NFC West: Janoris Jenkins

EARTH CITY, Mo. -- St. Louis Rams cornerback Janoris Jenkins' latest coverage miscue resulting in another long touchdown pass hasn't changed how he's viewed by coach Jeff Fisher.

Two days after Jenkins was beat for a pair of touchdowns in the Rams' 31-17 loss to the San Francisco 49ers, Fisher offered a vote of confidence for his third-year cornerback.

[+] EnlargeBrandon Lloyd
AP Photo/Scott KaneBrandon Lloyd was able to beat Janoris Jenkins for a long touchdown on Monday.
Asked whether Jenkins' boom or bust tendency -- the bust showing up most recently on Brandon Lloyd's 80-yard touchdown past Jenkins just before Monday night's halftime -- makes him a high risk/high reward option, Fisher made it clear he doesn't see it that way.

"I disagree," Fisher said. "He's playing corner, it's the hardest position to play in this league. The great part about him is that he's got a short memory. He doesn't let those things bother him. He doesn't make mistakes on purpose, understands our defense. Like I said he will take responsibility for the play. I think it was more of something that we should have kept him out of. I have no concern with his production and his play at this point."

More than a quarter of the way through his third season, Jenkins has been a starter for the Rams since his arrival in St. Louis. In 36 games, he's offered his share of game-changing plays (his five defensive touchdowns are the most in the NFL in that time) while also surrendering plenty of big plays. Lloyd's 80-yard touchdown catch was the second consecutive "Monday Night Football" game where Jenkins has allowed a touchdown covering that distance after then Seattle wideout Golden Tate beat him for one last year.

At other times in his career, Jenkins has been victimized by Atlanta's Julio Jones, San Francisco's Anquan Boldin, Dallas' Dez Bryant and others for big plays. Taking his cues from Fisher, Jenkins points to the ups and downs as part of playing one of the league's most difficult positions.

"They make plays and we make plays," Jenkins said. "You've just got to put it behind you because everybody is going to make a play. It's just when the play is going to be made and how it's going to be made."

The play against the Niners came at the worst possible time. Just before the end of the first half, Rams defensive coordinator Gregg Williams called for a basic three-deep zone in which it was Jenkins' responsibility to show that he was in a Cover 2 zone before the snap but then back off (known as bail technique) at the snap to stay deep keeping the receiver in front of him.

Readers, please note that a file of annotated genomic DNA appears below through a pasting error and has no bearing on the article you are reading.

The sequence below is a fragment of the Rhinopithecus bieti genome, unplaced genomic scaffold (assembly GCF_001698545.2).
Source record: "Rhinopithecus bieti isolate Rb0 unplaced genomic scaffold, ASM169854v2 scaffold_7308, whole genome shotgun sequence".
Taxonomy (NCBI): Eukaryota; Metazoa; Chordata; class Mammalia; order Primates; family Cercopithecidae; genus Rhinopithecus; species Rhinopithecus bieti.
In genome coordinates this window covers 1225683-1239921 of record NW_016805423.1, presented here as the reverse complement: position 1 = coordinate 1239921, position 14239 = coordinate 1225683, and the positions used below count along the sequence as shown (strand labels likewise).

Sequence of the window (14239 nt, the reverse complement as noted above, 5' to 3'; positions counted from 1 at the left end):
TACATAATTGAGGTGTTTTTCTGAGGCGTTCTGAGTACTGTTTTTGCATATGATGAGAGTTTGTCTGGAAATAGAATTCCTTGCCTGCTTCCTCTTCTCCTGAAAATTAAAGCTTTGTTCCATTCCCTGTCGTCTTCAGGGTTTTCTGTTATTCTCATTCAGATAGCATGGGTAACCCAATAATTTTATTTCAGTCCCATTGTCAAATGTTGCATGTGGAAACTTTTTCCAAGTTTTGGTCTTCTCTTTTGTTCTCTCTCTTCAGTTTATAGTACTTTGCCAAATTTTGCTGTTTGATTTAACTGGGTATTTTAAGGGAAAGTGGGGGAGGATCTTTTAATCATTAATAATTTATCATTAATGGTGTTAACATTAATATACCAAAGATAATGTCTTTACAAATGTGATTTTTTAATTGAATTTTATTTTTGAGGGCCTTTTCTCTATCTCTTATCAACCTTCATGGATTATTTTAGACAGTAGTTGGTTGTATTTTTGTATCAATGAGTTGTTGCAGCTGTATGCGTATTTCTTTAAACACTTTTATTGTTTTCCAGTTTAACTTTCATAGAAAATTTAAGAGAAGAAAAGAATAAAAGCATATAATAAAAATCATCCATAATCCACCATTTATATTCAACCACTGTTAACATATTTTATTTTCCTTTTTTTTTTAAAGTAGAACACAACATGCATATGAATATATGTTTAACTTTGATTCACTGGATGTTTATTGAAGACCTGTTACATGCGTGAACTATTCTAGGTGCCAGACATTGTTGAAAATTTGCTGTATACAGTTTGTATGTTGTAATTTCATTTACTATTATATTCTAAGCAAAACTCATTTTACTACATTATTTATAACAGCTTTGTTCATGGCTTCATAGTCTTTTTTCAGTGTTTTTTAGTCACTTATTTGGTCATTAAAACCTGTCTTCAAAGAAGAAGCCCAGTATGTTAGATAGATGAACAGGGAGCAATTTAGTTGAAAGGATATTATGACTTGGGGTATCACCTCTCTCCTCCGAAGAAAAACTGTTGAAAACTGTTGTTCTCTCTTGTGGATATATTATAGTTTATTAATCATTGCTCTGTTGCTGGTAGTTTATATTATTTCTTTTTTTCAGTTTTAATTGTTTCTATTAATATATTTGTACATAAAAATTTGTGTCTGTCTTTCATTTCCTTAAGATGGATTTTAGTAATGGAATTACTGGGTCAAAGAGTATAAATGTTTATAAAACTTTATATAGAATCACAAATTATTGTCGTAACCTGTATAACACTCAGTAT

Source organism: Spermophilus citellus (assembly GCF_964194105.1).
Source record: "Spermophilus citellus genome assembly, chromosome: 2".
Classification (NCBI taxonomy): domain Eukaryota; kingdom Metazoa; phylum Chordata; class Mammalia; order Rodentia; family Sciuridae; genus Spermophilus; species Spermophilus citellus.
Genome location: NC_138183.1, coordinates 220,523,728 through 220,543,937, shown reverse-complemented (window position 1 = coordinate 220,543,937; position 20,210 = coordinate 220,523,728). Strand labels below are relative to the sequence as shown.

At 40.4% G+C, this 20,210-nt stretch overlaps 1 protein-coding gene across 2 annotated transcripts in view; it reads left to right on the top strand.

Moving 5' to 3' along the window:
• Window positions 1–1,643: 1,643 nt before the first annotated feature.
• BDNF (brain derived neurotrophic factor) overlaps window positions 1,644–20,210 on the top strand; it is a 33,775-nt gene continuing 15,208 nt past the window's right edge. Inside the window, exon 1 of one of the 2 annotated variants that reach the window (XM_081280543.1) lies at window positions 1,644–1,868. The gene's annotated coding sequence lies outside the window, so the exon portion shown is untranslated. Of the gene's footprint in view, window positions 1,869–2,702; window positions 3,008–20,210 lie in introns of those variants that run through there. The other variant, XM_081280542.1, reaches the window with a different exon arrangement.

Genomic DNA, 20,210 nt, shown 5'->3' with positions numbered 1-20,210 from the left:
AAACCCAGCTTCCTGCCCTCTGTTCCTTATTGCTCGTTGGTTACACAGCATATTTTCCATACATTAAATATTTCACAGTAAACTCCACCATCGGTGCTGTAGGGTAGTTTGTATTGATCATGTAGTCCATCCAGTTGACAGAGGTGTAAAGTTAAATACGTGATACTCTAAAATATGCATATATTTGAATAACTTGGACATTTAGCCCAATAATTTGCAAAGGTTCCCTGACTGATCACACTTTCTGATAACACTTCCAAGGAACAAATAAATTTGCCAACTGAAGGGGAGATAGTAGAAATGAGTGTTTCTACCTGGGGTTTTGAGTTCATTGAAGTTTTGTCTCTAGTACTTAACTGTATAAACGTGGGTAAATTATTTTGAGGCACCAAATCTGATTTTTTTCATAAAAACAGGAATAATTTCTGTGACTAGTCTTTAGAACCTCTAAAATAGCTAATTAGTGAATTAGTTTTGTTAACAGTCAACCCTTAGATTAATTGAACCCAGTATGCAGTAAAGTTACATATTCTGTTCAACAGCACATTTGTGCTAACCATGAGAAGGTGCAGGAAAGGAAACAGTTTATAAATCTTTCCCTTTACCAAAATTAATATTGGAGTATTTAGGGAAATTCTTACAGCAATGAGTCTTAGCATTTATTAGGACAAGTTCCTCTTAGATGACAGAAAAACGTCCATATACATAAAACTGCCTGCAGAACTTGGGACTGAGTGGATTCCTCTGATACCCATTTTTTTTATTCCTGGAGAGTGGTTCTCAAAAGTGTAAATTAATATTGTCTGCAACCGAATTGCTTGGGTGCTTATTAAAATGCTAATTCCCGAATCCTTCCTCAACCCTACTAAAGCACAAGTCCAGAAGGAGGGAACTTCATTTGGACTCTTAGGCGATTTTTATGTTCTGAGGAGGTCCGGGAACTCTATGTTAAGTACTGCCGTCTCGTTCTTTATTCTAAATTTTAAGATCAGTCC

Instead, Jenkins got caught starting into the backfield and Lloyd beat him with a double move. That's been a common issue for Jenkins since he arrived in the league with that tendency leading to big plays for him but even more against him.

"It was all on me," Jenkins said. "I take full responsibility as a man. I just know on that particular play, I was doing the wrong thing, I was doing my own thing and it won't happen again."

While Jenkins and Fisher are right that the cornerback position is going to come with its ups and downs, it's not the big touchdowns so much as how they're happening that should be concerning. Jenkins' mistakes have come as a result of the same thing happening over and over. That's not a function of simply getting beat so much as a stubborn refusal to make the changes to minimize risk consistently.

With fellow cornerback Trumaine Johnson set to return from a knee injury soon, the Rams will have to do some reshuffling at cornerback. Based on Fisher's comments, it seems unlikely Jenkins' role will be a part of any adjustments.

"It makes me feel like I have always been feeling, normal, comfortable, just eliminate what I can eliminate and just continue to play," Jenkins said.
Brandon LloydMichael Thomas/Getty ImagesBrandon Lloyd burned Janoris Jenkins for an 80-yard touchdown right before the end of the first half, the latest in an alarming trend of big plays given up by the Rams' defense.

ST. LOUIS -- As the clock wound down to end the first half Monday night, the St. Louis Rams had plenty to feel good about. All signs pointed to a 14-3 halftime lead, and they appeared to be just 30 minutes away from an upset of the San Francisco 49ers.